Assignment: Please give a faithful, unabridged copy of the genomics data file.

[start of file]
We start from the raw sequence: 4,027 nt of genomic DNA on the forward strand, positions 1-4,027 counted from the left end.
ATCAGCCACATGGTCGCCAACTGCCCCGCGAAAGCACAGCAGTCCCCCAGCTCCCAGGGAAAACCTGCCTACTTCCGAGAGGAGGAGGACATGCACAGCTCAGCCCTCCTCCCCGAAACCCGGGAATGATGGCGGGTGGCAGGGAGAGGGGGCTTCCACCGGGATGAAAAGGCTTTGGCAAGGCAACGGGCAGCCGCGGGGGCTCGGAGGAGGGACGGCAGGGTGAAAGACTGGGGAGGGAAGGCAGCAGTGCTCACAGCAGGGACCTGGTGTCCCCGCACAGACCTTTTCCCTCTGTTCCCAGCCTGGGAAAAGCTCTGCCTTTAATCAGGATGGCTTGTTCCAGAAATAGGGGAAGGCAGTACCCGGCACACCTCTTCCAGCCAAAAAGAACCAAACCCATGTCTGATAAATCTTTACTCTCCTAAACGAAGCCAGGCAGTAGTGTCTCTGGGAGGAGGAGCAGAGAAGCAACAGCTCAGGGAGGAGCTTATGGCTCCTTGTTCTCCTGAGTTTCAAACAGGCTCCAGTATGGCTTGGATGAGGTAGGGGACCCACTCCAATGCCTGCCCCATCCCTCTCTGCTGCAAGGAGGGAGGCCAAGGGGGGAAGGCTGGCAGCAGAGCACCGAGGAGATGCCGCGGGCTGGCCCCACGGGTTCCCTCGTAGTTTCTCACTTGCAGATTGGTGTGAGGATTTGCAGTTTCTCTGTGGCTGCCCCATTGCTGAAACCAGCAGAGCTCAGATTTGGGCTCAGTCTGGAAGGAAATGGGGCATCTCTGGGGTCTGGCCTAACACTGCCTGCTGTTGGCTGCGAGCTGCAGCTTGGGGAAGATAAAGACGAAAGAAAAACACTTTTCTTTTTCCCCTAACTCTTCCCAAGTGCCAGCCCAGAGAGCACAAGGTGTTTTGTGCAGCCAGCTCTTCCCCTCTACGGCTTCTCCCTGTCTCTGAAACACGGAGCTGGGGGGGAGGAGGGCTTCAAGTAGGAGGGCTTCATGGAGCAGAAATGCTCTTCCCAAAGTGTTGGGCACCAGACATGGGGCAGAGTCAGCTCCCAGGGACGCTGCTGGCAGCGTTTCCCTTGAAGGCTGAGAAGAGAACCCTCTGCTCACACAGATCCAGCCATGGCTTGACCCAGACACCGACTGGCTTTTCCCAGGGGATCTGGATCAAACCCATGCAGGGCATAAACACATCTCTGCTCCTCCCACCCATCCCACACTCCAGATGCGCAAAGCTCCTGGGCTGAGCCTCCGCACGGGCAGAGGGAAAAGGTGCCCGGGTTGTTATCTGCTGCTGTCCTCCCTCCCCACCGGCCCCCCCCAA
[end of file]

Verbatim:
We start from the raw sequence: 4,027 nt of genomic DNA on the forward strand, positions 1-4,027 counted from the left end.
ATCAGCCACATGGTCGCCAACTGCCCCGCGAAAGCACAGCAGTCCCCCAGCTCCCAGGGAAAACCTGCCTACTTCCGAGAGGAGGAGGACATGCACAGCTCAGCCCTCCTCCCCGAAACCCGGGAATGATGGCGGGTGGCAGGGAGAGGGGGCTTCCACCGGGATGAAAAGGCTTTGGCAAGGCAACGGGCAGCCGCGGGGGCTCGGAGGAGGGACGGCAGGGTGAAAGACTGGGGAGGGAAGGCAGCAGTGCTCACAGCAGGGACCTGGTGTCCCCGCACAGACCTTTTCCCTCTGTTCCCAGCCTGGGAAAAGCTCTGCCTTTAATCAGGATGGCTTGTTCCAGAAATAGGGGAAGGCAGTACCCGGCACACCTCTTCCAGCCAAAAAGAACCAAACCCATGTCTGATAAATCTTTACTCTCCTAAACGAAGCCAGGCAGTAGTGTCTCTGGGAGGAGGAGCAGAGAAGCAACAGCTCAGGGAGGAGCTTATGGCTCCTTGTTCTCCTGAGTTTCAAACAGGCTCCAGTATGGCTTGGATGAGGTAGGGGACCCACTCCAATGCCTGCCCCATCCCTCTCTGCTGCAAGGAGGGAGGCCAAGGGGGGAAGGCTGGCAGCAGAGCACCGAGGAGATGCCGCGGGCTGGCCCCACGGGTTCCCTCGTAGTTTCTCACTTGCAGATTGGTGTGAGGATTTGCAGTTTCTCTGTGGCTGCCCCATTGCTGAAACCAGCAGAGCTCAGATTTGGGCTCAGTCTGGAAGGAAATGGGGCATCTCTGGGGTCTGGCCTAACACTGCCTGCTGTTGGCTGCGAGCTGCAGCTTGGGGAAGATAAAGACGAAAGAAAAACACTTTTCTTTTTCCCCTAACTCTTCCCAAGTGCCAGCCCAGAGAGCACAAGGTGTTTTGTGCAGCCAGCTCTTCCCCTCTACGGCTTCTCCCTGTCTCTGAAACACGGAGCTGGGGGGGAGGAGGGCTTCAAGTAGGAGGGCTTCATGGAGCAGAAATGCTCTTCCCAAAGTGTTGGGCACCAGACATGGGGCAGAGTCAGCTCCCAGGGACGCTGCTGGCAGCGTTTCCCTTGAAGGCTGAGAAGAGAACCCTCTGCTCACACAGATCCAGCCATGGCTTGACCCAGACACCGACTGGCTTTTCCCAGGGGATCTGGATCAAACCCATGCAGGGCATAAACACATCTCTGCTCCTCCCACCCATCCCACACTCCAGATGCGCAAAGCTCCTGGGCTGAGCCTCCGCACGGGCAGAGGGAAAAGGTGCCCGGGTTGTTATCTGCTGCTGTCCTCCCTCCCCACCGGCCCCCCCCAA